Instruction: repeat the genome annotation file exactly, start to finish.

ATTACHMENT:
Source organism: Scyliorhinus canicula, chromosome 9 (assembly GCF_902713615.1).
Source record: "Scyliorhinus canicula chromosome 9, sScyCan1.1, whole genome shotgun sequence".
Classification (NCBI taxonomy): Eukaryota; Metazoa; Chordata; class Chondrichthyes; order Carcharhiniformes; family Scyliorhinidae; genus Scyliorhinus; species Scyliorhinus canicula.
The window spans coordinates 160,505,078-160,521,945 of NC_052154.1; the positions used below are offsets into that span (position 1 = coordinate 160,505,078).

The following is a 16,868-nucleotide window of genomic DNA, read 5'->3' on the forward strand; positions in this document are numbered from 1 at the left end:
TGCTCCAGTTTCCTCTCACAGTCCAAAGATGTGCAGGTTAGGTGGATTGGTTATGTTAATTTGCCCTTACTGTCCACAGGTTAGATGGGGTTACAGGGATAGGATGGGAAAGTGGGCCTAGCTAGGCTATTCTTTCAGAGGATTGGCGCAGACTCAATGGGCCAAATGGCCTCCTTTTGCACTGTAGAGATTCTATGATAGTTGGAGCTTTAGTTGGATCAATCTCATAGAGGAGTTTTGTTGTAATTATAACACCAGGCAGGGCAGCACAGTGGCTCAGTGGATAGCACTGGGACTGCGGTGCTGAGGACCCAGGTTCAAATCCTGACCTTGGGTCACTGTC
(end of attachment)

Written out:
Source organism: Scyliorhinus canicula, chromosome 9 (assembly GCF_902713615.1).
Source record: "Scyliorhinus canicula chromosome 9, sScyCan1.1, whole genome shotgun sequence".
Classification (NCBI taxonomy): Eukaryota; Metazoa; Chordata; class Chondrichthyes; order Carcharhiniformes; family Scyliorhinidae; genus Scyliorhinus; species Scyliorhinus canicula.
The window spans coordinates 160,505,078-160,521,945 of NC_052154.1; the positions used below are offsets into that span (position 1 = coordinate 160,505,078).

The following is a 16,868-nucleotide window of genomic DNA, read 5'->3' on the forward strand; positions in this document are numbered from 1 at the left end:
TGCTCCAGTTTCCTCTCACAGTCCAAAGATGTGCAGGTTAGGTGGATTGGTTATGTTAATTTGCCCTTACTGTCCACAGGTTAGATGGGGTTACAGGGATAGGATGGGAAAGTGGGCCTAGCTAGGCTATTCTTTCAGAGGATTGGCGCAGACTCAATGGGCCAAATGGCCTCCTTTTGCACTGTAGAGATTCTATGATAGTTGGAGCTTTAGTTGGATCAATCTCATAGAGGAGTTTTGTTGTAATTATAACACCAGGCAGGGCAGCACAGTGGCTCAGTGGATAGCACTGGGACTGCGGTGCTGAGGACCCAGGTTCAAATCCTGACCTTGGGTCACTGTC